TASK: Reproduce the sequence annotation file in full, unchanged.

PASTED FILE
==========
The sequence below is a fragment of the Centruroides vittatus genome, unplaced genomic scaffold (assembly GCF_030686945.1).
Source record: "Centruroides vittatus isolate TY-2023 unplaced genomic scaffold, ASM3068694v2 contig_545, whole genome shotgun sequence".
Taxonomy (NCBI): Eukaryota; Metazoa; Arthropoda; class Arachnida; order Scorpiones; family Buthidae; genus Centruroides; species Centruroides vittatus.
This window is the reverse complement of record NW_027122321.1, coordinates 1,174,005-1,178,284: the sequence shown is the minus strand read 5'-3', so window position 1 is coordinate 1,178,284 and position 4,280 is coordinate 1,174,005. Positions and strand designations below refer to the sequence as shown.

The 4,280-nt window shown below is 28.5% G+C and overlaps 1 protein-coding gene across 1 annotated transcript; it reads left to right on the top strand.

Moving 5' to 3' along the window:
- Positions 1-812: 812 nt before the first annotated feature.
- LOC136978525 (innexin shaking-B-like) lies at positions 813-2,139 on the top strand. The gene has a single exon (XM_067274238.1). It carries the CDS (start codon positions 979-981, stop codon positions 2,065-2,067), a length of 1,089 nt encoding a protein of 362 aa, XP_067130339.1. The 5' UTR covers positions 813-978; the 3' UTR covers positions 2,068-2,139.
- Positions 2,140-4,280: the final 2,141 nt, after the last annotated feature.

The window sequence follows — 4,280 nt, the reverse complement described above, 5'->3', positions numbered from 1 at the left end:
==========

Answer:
The sequence below is a fragment of the Centruroides vittatus genome, unplaced genomic scaffold (assembly GCF_030686945.1).
Source record: "Centruroides vittatus isolate TY-2023 unplaced genomic scaffold, ASM3068694v2 contig_545, whole genome shotgun sequence".
Taxonomy (NCBI): Eukaryota; Metazoa; Arthropoda; class Arachnida; order Scorpiones; family Buthidae; genus Centruroides; species Centruroides vittatus.
This window is the reverse complement of record NW_027122321.1, coordinates 1,174,005-1,178,284: the sequence shown is the minus strand read 5'-3', so window position 1 is coordinate 1,178,284 and position 4,280 is coordinate 1,174,005. Positions and strand designations below refer to the sequence as shown.

The 4,280-nt window shown below is 28.5% G+C and overlaps 1 protein-coding gene across 1 annotated transcript; it reads left to right on the top strand.

Moving 5' to 3' along the window:
- Positions 1-812: 812 nt before the first annotated feature.
- LOC136978525 (innexin shaking-B-like) lies at positions 813-2,139 on the top strand. The gene has a single exon (XM_067274238.1). It carries the CDS (start codon positions 979-981, stop codon positions 2,065-2,067), a length of 1,089 nt encoding a protein of 362 aa, XP_067130339.1. The 5' UTR covers positions 813-978; the 3' UTR covers positions 2,068-2,139.
- Positions 2,140-4,280: the final 2,141 nt, after the last annotated feature.

The window sequence follows — 4,280 nt, the reverse complement described above, 5'->3', positions numbered from 1 at the left end: